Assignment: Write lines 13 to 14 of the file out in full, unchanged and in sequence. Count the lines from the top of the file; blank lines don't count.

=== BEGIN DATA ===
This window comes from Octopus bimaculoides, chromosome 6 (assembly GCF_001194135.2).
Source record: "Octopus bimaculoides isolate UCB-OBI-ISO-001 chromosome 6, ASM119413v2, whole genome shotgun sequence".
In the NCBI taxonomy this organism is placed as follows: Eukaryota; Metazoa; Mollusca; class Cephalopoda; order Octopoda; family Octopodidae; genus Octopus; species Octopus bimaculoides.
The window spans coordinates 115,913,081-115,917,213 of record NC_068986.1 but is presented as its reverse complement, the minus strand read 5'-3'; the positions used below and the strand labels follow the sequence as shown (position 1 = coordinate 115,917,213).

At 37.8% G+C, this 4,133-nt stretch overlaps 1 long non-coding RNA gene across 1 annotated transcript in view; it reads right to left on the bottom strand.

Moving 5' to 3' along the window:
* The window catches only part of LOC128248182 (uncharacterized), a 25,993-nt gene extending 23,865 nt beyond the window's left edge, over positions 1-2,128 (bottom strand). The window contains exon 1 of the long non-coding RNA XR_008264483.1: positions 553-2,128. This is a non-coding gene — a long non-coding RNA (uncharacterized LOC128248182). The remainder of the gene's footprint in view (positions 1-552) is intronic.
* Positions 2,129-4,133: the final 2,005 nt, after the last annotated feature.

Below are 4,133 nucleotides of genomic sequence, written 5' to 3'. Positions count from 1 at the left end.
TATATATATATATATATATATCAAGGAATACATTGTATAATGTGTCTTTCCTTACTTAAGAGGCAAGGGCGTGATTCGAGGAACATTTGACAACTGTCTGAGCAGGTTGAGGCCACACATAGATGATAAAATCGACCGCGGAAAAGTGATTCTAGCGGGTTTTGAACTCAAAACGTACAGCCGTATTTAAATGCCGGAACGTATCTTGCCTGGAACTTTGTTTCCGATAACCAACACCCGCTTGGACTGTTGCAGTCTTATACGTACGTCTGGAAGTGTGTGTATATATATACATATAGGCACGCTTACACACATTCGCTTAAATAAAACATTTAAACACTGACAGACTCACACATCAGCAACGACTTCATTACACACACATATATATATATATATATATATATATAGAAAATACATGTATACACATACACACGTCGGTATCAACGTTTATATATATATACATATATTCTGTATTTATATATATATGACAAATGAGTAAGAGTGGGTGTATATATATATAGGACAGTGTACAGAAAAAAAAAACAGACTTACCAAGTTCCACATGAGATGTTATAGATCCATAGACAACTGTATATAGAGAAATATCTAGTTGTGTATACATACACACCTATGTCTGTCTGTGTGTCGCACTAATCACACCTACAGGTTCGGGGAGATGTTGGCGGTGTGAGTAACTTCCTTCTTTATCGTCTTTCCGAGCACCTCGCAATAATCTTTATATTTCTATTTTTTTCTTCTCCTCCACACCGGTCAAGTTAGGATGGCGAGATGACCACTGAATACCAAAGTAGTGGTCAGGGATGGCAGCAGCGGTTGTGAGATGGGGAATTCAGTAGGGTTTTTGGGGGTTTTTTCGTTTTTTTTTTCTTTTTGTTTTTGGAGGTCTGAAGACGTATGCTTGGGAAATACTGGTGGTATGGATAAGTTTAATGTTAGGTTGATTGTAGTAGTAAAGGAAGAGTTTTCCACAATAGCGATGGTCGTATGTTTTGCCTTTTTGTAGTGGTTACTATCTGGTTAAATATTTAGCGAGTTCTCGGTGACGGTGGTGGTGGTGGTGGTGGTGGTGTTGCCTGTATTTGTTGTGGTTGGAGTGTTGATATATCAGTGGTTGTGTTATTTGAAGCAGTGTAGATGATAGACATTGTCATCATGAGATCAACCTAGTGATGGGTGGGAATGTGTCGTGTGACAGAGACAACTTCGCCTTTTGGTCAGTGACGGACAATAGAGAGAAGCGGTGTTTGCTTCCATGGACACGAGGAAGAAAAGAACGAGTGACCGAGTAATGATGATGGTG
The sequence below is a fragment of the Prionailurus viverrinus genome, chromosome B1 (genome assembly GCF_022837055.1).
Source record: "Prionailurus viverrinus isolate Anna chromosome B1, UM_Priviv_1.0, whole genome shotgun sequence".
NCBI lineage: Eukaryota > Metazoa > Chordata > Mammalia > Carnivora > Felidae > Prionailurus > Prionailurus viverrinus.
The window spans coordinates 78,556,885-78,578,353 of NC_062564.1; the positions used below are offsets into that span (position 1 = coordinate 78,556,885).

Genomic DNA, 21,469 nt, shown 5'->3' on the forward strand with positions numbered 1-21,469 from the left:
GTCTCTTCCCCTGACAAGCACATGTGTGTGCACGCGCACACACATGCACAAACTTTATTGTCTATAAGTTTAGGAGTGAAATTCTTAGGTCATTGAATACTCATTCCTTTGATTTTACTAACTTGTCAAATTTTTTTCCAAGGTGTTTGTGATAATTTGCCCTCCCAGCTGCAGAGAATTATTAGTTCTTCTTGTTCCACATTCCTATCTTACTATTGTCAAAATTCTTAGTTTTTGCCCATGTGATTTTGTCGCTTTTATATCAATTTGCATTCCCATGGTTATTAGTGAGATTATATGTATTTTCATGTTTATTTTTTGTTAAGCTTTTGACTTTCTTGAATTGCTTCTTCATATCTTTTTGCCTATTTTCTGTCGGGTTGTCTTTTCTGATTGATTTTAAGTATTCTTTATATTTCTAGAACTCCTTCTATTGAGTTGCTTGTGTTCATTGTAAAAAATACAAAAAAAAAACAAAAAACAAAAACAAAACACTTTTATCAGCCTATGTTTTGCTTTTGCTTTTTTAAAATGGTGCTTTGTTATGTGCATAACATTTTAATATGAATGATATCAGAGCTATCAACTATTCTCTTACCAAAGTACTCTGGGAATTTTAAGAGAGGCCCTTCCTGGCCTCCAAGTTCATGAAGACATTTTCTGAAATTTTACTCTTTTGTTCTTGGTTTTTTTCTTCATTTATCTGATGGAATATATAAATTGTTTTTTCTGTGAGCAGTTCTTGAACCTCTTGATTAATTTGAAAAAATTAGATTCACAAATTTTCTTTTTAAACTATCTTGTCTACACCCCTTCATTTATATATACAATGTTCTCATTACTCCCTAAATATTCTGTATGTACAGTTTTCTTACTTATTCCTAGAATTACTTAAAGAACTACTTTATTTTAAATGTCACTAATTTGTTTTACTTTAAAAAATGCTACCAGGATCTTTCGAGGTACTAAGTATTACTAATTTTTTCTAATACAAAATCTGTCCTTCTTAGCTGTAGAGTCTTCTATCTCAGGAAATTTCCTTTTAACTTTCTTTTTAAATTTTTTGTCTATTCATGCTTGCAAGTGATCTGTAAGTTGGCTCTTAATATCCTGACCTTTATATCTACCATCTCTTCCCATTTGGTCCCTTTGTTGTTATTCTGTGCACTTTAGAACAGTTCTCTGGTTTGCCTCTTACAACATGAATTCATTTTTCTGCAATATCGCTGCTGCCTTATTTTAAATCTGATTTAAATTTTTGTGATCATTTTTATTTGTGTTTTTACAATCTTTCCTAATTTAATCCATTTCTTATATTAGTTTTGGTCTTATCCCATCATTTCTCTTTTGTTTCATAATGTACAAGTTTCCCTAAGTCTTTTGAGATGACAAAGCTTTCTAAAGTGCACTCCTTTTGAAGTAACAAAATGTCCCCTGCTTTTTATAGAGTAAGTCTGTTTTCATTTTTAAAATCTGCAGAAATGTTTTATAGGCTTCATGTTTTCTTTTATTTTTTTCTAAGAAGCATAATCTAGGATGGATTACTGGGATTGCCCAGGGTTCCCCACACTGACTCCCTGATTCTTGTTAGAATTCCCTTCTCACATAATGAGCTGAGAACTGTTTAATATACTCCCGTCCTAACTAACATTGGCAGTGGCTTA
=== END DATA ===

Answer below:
NCBI lineage: Eukaryota > Metazoa > Chordata > Mammalia > Carnivora > Felidae > Prionailurus > Prionailurus viverrinus.
The window spans coordinates 78,556,885-78,578,353 of NC_062564.1; the positions used below are offsets into that span (position 1 = coordinate 78,556,885).